Massachusetts marijuana shops are expected to be a $1 billion industry in the state, but they still face hurdles from banking and taxes.
BOSTON (CBS) – While legal marijuana sales have increased in 2021 as Massachusetts emerges from the epidemic, cannabis activists claim that business hurdles and government measures have hampered the industry’s development.
Massachusetts became the eighth state to legalize marijuana in 2016, but only permitted sales began in 2018.
“Right away, the Legislature put everything on hold for six months to rewrite the initiatives,” Jim Borghesani, the communications director for “Yes on 4” in 2016, stated. Massachusetts was the only state to overturn a voter-approved marijuana legalization statute.
“The CCC (Cannabis Control Commission) has just been slower in issuing licenses than in other states, and for no good reason,” Borghesani said.
During the epidemic, the sector suffered substantial setbacks, including the placement of cannabis outlets on Gov. Charlie Baker’s list of non-essential business closures in 2020. Many in the sector were outraged that they were forced to shut while booze outlets remained open.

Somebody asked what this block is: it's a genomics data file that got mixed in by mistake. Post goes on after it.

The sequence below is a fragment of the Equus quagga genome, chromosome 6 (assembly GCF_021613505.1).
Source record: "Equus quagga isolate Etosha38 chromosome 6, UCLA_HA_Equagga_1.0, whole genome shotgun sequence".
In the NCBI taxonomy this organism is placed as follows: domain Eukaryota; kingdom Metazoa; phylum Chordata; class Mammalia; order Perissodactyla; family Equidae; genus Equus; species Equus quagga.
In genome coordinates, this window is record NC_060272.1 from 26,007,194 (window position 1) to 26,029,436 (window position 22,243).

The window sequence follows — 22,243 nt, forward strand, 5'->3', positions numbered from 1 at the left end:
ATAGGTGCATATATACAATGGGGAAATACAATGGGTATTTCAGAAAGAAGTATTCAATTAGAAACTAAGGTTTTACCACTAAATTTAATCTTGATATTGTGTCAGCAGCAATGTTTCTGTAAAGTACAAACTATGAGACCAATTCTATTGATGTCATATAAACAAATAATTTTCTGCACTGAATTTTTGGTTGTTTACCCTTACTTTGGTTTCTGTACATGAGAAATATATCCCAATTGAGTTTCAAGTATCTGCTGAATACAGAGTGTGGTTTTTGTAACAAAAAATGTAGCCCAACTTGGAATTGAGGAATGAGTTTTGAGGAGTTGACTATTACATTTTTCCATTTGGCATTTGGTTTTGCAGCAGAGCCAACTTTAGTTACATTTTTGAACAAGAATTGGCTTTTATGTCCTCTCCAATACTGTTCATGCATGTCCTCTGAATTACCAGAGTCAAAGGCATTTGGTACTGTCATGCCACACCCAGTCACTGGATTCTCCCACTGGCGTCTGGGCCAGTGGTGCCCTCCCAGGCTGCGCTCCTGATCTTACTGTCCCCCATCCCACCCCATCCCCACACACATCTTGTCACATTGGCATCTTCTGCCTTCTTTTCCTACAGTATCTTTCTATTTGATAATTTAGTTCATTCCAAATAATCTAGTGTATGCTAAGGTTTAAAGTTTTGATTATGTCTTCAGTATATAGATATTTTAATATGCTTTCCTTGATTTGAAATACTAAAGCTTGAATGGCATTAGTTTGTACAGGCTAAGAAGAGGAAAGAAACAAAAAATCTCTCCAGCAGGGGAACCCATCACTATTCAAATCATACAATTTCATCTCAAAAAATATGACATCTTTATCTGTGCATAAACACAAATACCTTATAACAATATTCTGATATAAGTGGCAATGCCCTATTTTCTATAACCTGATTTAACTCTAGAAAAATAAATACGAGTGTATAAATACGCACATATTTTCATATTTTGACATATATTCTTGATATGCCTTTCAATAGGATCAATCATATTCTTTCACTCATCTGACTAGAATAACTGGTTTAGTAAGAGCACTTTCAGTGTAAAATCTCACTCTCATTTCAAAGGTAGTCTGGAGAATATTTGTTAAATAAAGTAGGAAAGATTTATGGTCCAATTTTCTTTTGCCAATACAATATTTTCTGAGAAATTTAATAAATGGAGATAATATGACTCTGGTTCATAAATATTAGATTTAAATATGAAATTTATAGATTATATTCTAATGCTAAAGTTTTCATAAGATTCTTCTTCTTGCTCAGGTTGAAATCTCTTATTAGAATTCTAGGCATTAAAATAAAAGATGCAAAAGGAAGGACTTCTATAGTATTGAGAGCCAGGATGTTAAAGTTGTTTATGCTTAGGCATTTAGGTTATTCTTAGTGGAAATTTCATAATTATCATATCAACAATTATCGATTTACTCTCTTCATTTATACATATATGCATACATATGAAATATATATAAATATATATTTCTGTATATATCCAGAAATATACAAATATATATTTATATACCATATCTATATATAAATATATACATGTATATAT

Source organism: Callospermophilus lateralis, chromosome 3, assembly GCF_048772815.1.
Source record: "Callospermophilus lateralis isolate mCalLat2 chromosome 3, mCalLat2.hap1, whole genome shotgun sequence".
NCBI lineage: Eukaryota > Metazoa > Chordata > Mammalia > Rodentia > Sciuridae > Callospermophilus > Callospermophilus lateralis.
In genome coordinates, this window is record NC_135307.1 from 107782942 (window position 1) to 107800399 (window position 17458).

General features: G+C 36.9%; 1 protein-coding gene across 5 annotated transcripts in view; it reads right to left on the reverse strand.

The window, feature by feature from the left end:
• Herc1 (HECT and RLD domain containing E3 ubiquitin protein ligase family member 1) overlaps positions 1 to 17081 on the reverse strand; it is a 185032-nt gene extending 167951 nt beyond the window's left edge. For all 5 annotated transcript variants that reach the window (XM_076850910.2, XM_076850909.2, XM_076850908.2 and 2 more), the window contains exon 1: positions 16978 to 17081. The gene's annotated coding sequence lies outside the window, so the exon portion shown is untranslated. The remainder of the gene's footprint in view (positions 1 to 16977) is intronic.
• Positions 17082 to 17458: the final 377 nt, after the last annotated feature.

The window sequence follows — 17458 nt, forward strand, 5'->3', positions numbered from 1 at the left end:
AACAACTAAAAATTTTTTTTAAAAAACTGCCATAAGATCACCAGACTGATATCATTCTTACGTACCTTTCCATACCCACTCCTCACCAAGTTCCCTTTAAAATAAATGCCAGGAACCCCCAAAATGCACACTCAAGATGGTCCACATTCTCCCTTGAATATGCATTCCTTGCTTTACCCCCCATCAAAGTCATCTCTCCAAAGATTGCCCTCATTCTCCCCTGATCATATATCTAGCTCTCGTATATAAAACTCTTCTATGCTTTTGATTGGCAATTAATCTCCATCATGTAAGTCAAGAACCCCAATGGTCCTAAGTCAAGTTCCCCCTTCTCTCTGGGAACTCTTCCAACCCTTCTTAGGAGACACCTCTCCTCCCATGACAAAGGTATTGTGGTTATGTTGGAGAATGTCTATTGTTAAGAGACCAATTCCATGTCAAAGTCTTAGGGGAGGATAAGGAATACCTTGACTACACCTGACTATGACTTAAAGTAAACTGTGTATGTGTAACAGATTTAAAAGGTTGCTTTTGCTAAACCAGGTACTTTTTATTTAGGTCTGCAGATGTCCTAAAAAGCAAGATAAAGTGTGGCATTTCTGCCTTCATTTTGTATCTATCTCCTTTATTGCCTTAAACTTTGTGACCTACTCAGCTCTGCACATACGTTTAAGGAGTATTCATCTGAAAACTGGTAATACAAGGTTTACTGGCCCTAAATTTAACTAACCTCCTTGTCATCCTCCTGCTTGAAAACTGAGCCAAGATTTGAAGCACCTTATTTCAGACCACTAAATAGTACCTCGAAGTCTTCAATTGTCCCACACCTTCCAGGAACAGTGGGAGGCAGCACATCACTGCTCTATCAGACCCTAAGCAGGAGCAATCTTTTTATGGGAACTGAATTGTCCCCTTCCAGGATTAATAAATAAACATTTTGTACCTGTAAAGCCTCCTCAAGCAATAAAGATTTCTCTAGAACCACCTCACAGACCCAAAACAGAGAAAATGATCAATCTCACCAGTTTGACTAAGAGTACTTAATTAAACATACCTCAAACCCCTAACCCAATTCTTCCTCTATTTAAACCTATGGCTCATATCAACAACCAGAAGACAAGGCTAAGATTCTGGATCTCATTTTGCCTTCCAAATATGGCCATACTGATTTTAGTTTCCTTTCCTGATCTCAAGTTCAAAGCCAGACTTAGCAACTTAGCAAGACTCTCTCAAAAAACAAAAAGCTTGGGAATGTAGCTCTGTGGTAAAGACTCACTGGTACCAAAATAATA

“We should be regarded just like a package shop,” said Jim Smith, a public policy law attorney who represents cannabis businesses on a regular basis. “In reality, compared to alcohol, our product is significantly less harmful, far healthier, and far less addicting.” It’s an obvious case of discrimination.”
When the major purpose of the CCC and marijuana legalization was to shut down these shops and generate legal customers, the closure of these outlets provided the illegal market a lifeline in the state.
“Legal items have been evaluated and shown to be safe; no one knows what’s on those street corners,” Smith said. “But, with that stated, there’s still some room for development” in converting the illegal industry to a legal one.
On Cape Cod, marijuana is legal.
On Cape Cod, too, the industry got off to a poor start. Mashpee’s first medical marijuana store opened in 2018, and Provincetown’s first recreational shop debuted in 2020.
In 2021, the pace of openings accelerated with the launch of three recreational businesses in Provincetown, two in Wellfleet, and one in Eastham, as well as a medicinal dispensary in Sandwich.
According to the Cannabis Control Commission, Barnstable County has 21 license applications, including retail, production, and cultivation. There are thirteen applications for retail licenses.
Nantucket has six license applications, two of which are for retail, while Dukes County has seven, three of which are for retail.
While some Cape towns, such as Bourne, Yarmouth, Falmouth, Sandwich, Harwich, Chatham, and Dennis, have welcomed adult-use marijuana merchants, others, such as Bourne, Yarmouth, Falmouth, Sandwich, Harwich, Chatham, and Dennis, have outlawed them. In 2018, the municipality of Barnstable banned retail sales, although growers, research facilities, and testing labs were allowed.